On March 18th, Chris Canniff, A&S ’14 and editor-in-chief of The Torch, gave an address to the UGBC student assembly about Catholic higher education, presenting his ideas about how to stay committed to and promote the Catholic mission on the BC campus.
Canniff began by referencing the article by Nicholas Hahn that inspired his talk. Hahn talks about Pope Francis’ recent address to the Board of Trustees at Notre Dame. This address led Hahn to conclude that something is awry in Catholic higher education in the United States and that schools need to refocus on their commitment to educating with a Catholic mission.
Canniff mentioned the controversial action of Notre Dame by hosting President Obama as their 2009 commencement speaker in light of the president’s advocacy of abortion rights. This caused a great uproar. Ironically, Notre Dame is currently pursuing legal action against the Obama administration in regards to the Health and Human Services mandate on contraception.
Canniff compares the incident at Notre Dame to difficulties Boston College has in staying committed to its Catholic identity. Last spring, Boston College invited the Taoiseach of Ireland, Enda Kenny, to be our commencement speaker and to receive an honorary doctorate. Because of his controversial advocacy for a lessening of abortion regulations, among other negative relations with the Catholic Church and Ireland, Cardinal Sean O’Malley refused to attend the commencement and give the expected blessing. Canniff argued that such a momentous occasion for Boston College in its sesquicentennial celebration should not have been marked with a contentious and controversial speaker. Although Kenny did not touch on these issues in his address, the Catholic mission of Boston College should have been evident in the person giving the final send-off to the class into the world. Instead, the person sending off the sesquicentennial class of Boston College publicly stood against that for which the Catholic Church and Boston College stands.
With these examples in mind, Canniff proceeded to provide a background of the Church’s teachings on higher education and how a Catholic university should promote the mission of the Church. Since Vatican II, the Index of Forbidden Books, which restricted the books that could be freely discussed at Catholic schools, has been abolished. Another result coming from Vatican II was the Land O’Lakes Conference. From this conference came the conclusion that the Catholic university should have “true autonomy and academic freedom” and that “the intellectual campus of a Catholic university has no boundaries and no barriers.” Canniff argues that although the document attempts to emphasize the Catholic nature of the institution, it is “naïve optimism” to believe that people will continue to act in accordance to Catholic mission once complete freedom has been given. Coming out of this conference, Jesuit colleges and universities decided to cut official ties with the Church by appointing an independent board of trustees.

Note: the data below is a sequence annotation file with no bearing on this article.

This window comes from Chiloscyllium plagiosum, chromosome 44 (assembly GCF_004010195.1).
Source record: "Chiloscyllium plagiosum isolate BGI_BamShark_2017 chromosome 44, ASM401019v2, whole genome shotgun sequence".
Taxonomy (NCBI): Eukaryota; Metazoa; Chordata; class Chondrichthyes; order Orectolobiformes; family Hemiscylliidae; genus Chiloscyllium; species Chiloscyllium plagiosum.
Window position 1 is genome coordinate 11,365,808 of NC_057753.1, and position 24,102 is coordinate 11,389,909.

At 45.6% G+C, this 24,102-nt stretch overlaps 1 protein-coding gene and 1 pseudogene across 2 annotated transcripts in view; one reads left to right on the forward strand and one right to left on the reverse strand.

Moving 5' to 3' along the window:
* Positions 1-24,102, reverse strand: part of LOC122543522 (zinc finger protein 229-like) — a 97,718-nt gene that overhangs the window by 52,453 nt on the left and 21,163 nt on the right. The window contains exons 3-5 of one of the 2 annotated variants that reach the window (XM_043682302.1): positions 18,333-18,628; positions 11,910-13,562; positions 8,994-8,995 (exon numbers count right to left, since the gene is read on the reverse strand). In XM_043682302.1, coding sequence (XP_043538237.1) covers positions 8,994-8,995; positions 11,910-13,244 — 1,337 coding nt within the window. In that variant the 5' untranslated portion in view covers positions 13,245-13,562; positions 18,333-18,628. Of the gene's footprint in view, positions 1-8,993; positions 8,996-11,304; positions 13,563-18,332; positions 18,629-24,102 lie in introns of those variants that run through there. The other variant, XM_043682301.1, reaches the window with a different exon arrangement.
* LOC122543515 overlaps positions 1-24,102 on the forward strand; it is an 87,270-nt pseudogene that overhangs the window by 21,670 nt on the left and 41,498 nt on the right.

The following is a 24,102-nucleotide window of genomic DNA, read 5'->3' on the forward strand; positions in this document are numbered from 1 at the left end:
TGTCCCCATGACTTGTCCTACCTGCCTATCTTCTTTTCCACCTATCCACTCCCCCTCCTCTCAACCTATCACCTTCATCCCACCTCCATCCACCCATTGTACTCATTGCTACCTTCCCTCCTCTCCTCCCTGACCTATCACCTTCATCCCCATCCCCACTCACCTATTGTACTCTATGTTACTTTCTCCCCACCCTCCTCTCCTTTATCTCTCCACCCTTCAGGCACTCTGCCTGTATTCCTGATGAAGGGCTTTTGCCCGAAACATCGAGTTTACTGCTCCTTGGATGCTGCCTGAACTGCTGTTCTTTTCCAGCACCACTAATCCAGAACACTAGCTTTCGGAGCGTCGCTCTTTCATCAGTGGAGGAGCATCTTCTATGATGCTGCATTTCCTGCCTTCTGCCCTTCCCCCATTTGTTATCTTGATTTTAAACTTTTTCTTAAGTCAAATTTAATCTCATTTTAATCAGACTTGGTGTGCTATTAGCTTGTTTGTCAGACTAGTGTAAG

Next, Canniff introduced an Apostolic Constitution, Ex corde ecclesiae, by Pope John Paul II that responded to the “decline in commitment to Catholic values on the campuses of so many Catholic universities.” Pope John Paul II emphasizes the relationship between faith and reason, and says, “being both a University and Catholic, [the university] must be both a community of scholars representing various branches of human knowledge, and an academic institution in which Catholicism is vitally present and operative.” John Paul stresses the idea that all actions of the University are to be in accord with its fundamental Catholic identity, which contradicts many ideas presented at Land O’Lakes. Canniff argued that the status quo at most Catholic universities are in accordance with the Land O’ Lakes agreement, although Ex corde ecclesiae has actual legal force within the Church.
Canniff concluded by citing the New Evangelization, which Pope Francis has aligned with in the first year of his pontificate. Canniff summarizes this vision: “to show people the joy of living life in Christ, convert their hearts and minds, and in the end, they will freely commit themselves to living the Christian gospel.” He hopes this vision can be effective in the long run at Boston College and other Catholic college campuses across the country.
“It is incumbent on each of us as part of this community to evaluate our commitment to the Catholic faith, to strive to live by it, to strive to act in accord with it, to strive to promote it, and finally to strive to build a culture here at BC that is predicated upon it,” Canniff concluded.